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Vermont: Where sustainability and economic growth come together

Observer courtesy photo AllEarth, based in Williston, designs and engineers solar trackers.
Observer courtesy photo
AllEarth, based in Williston, designs and engineers solar trackers.

By Luc Reid

Special to the Observer

The recent election results have made it clearer than ever that we are a divided country, and even a divided state, yet a few things can unite us and benefit us all. One of these is Vermont’s successful sustainability businesses.

Politicians sometimes like to scare voters by describing the work we do in climate change and the economy as being in conflict. In reality, renewable energy and carbon-footprint reduction are examples of booming business, and they offer both immediate and long-term benefits for Vermont investors, workers and families.

Vermont businesses are seeing the potential of sustainability and making better use of it than businesses in many other states. Here are a few examples of businesses that are bringing money and jobs to Vermont by contributing to the new energy economy.

AllEarth Renewables follows the sun

Headquartered on Harvest Lane here in Williston, AllEarth designs and engineers solar trackers — solar panels that follow the sun. AllEarth Renewables solar trackers were named a Top-10 green product of the year by BuildingGreen and they ship ready-to-install to 30 states. Founded in 2005, AllEarth Renewables was the fastest-growing company in Vermont in 2010 and 2011 and was named a 2012 Inc. 500 company for fastest-growing businesses in the U.S. It currently employs 36 people.

Methane harvesting at Blue Spruce Farm

Just 30 miles south of us, in Bridport, Blue Spruce Farm produces not only milk for Cabot Cheese, but also electricity. Because of their specialized digestive systems, cows and their relatives — including goats and sheep — produce 164 million tons of methane every year just in the U.S. Methane is a greenhouse gas more than 20 times more damaging than CO2 (the carbon we hear so much about).

Blue Spruce puts the manure from its dairy operation into a piece of equipment on its farm called a “digester.” The digester harvests methane from the manure and burns it to produce much less dangerous gases and, of course, electricity. The leftover waste becomes compost, and the electricity goes into the grid for Green Mountain Power. If you live in the northern half of Williston, you might be using some of it right now.

Stevens & Associates’ adaptive reuse

Brattleboro architectural firm Stevens & Associates renovates and adapts historical structures in Vermont’s downtowns for new uses. Energy efficiency renovations convert buildings that waste electricityand heat into low-cost, comfortable environments while maintaining the unique historical character of each building. The resulting spaces create new opportunities and draw new people to these downtown areas, resulting in an economic boost, reduced need for transportation, and more livable spaces.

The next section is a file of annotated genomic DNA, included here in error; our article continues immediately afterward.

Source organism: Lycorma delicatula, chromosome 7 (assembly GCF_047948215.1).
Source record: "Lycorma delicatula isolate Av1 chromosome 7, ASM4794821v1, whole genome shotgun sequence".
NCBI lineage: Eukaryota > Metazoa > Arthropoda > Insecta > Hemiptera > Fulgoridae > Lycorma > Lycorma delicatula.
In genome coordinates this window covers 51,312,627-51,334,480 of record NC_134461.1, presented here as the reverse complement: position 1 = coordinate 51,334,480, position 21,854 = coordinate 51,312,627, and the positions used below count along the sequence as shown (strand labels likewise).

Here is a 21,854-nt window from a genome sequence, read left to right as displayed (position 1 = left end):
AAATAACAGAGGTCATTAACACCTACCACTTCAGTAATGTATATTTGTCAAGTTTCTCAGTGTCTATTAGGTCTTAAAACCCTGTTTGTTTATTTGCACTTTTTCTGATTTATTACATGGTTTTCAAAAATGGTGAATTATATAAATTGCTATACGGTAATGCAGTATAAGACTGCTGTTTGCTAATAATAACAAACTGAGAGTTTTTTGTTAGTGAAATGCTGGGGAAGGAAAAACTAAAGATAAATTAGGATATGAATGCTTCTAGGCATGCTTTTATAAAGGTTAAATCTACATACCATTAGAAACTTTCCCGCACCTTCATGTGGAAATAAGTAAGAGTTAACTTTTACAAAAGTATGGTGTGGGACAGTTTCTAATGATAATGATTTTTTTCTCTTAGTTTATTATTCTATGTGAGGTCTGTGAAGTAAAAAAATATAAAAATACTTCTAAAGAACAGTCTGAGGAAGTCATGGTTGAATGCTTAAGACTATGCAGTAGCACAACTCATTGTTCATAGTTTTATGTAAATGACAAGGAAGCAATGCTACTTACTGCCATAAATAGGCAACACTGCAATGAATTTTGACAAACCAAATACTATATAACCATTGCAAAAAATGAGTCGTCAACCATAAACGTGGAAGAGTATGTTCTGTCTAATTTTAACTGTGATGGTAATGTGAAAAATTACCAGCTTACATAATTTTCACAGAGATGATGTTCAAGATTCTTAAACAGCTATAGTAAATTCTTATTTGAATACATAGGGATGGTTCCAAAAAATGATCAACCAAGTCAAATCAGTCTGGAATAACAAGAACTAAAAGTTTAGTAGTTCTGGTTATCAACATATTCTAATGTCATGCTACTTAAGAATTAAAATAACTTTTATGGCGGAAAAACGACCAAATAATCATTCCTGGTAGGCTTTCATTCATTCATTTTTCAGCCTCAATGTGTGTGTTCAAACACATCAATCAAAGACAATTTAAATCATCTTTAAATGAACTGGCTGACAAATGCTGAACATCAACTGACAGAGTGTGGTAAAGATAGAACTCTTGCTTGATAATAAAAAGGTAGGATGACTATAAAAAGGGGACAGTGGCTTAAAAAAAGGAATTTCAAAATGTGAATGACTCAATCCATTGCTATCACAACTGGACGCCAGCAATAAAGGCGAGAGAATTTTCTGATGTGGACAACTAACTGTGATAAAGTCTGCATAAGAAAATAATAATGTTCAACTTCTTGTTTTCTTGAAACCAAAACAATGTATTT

Observer courtesy photos (TOP) Brattleboro architectural firm Stevens & Associates renovates and adapts historical structures. (BOTTOM  Blue Spruce Farm produces not only milk for Cabot Cheese, but also electricity.
Observer courtesy photos
(TOP) Brattleboro architectural firm Stevens & Associates renovates and adapts historical structures. (BOTTOM Blue Spruce Farm produces not only milk for Cabot Cheese, but also electricity.

greenpix-stevensassociates_brooks_house

 

Ultramotive’s waste-sparing spray can

Bethel-based Ultramotive built a new business by inventing a better spray can for products like condiments and shaving gel. It might not be obvious why that would help fight climate change, but the design cuts product waste, and reducing waste almost always reduces the amount of energy required, which means less greenhouse gas emissions. Even better, the design lets manufacturers use thinner steel walls in their cans, and since it takes a lot of energy to make steel, using less has a direct and positive environmental impact.

All of these companies are on the leading edge of the economy, bringing jobs and money into our state while building Vermont’s reputation as a home for climate innovation. Our climate will continue to worsen for years to come no matter what we do, though the sooner and more decisively we act, the sooner we’ll stop the downward spiral. Either way, the need for innovation and climate-driven solutions will grow and keep growing. Positioning Vermont as a center for these kinds of businesses will attract and inspire more companies and create jobs, which in turn will energize our economy further and produce more economic activity. If there’s an end to the growth of this sector of the economy, it’s nowhere in sight. A strong economy that helps solve the world’s climate problems is a future we can all get behind.